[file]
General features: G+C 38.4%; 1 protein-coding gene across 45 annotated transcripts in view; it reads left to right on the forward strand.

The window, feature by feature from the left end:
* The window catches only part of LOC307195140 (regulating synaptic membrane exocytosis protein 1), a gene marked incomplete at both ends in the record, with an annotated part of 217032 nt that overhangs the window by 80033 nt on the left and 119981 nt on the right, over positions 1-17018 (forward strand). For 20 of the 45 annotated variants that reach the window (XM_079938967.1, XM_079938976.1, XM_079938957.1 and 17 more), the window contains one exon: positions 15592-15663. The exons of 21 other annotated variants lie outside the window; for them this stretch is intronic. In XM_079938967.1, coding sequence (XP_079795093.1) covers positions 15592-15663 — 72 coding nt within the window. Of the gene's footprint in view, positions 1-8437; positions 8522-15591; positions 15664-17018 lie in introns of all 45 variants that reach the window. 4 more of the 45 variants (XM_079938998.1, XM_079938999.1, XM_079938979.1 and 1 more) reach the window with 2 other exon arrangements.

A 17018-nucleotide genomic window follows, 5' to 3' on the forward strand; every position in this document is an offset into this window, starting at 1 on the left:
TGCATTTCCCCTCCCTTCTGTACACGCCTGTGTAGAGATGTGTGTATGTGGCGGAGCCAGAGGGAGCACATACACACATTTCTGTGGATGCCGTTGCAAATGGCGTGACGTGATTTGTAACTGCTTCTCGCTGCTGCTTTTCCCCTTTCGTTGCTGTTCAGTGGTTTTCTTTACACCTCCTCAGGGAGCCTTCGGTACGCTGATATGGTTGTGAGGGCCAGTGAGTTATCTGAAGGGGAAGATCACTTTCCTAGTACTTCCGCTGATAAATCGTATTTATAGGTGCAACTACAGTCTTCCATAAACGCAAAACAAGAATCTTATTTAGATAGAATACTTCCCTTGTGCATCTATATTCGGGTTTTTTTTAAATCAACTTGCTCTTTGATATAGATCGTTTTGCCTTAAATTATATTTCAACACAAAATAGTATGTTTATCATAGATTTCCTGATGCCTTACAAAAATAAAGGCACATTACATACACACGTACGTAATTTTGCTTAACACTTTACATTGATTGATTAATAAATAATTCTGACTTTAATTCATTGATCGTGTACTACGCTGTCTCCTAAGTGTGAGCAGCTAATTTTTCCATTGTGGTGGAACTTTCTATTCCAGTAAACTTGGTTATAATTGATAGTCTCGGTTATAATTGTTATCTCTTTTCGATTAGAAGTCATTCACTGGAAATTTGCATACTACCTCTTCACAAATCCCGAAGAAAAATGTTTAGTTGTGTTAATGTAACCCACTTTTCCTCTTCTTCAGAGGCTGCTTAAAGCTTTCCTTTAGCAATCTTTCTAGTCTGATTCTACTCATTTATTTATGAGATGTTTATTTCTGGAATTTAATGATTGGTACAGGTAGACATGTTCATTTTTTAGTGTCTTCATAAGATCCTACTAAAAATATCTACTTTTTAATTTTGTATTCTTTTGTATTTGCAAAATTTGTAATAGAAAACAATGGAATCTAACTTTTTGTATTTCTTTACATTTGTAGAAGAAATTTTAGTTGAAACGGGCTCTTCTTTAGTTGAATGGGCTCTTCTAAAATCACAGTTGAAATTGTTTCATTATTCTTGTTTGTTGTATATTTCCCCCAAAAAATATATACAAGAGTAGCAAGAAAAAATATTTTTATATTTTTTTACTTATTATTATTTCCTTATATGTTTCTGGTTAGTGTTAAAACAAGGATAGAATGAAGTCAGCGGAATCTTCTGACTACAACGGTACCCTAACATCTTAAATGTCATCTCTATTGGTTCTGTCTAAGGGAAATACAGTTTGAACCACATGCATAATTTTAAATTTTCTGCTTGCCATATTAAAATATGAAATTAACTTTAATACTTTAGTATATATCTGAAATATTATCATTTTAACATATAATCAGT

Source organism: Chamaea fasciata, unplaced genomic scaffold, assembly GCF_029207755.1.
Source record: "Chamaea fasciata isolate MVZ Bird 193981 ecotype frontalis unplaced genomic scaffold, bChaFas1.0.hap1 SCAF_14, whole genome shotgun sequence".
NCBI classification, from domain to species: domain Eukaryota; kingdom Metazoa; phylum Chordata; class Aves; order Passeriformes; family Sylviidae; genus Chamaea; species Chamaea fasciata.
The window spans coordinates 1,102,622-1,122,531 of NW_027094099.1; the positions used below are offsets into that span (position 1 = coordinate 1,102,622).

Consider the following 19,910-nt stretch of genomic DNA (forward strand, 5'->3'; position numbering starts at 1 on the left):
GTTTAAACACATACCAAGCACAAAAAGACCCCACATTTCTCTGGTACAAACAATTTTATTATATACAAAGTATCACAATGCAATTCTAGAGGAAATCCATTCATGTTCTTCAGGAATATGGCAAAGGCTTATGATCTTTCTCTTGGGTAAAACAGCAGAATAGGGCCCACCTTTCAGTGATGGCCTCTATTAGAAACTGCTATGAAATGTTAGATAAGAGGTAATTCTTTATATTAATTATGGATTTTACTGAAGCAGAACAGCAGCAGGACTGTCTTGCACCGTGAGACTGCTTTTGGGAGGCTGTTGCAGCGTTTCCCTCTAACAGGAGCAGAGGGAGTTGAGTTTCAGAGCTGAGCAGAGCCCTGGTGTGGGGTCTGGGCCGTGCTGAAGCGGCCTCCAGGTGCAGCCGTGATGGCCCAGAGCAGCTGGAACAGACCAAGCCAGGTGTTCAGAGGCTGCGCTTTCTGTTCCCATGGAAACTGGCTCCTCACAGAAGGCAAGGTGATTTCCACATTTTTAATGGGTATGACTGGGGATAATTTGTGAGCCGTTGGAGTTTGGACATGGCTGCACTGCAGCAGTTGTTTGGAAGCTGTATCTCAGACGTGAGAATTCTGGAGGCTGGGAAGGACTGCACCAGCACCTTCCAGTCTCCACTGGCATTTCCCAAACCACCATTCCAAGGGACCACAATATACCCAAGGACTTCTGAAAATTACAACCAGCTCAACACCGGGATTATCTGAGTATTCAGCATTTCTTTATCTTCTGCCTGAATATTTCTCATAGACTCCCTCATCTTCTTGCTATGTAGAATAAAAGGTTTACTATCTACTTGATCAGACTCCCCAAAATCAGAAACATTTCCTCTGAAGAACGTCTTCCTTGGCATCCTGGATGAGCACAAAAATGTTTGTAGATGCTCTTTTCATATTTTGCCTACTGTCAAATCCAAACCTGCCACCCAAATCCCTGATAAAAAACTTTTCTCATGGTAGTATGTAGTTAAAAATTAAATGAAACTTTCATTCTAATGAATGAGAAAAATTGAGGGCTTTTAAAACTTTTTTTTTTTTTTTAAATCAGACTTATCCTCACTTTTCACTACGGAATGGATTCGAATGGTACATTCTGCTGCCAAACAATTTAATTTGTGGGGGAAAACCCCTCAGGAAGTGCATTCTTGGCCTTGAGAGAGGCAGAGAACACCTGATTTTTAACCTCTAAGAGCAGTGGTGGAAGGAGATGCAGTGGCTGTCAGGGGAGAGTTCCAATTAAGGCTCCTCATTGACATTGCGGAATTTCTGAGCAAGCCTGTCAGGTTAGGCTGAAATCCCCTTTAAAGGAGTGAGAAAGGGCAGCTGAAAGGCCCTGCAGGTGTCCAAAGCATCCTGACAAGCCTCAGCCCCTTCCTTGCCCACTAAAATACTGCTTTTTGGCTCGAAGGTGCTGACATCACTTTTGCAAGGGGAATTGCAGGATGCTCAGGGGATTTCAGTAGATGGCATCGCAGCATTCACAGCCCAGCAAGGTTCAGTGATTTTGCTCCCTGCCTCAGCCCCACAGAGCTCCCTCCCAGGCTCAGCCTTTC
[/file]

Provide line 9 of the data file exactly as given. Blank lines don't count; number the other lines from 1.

The window spans coordinates 1,102,622-1,122,531 of NW_027094099.1; the positions used below are offsets into that span (position 1 = coordinate 1,102,622).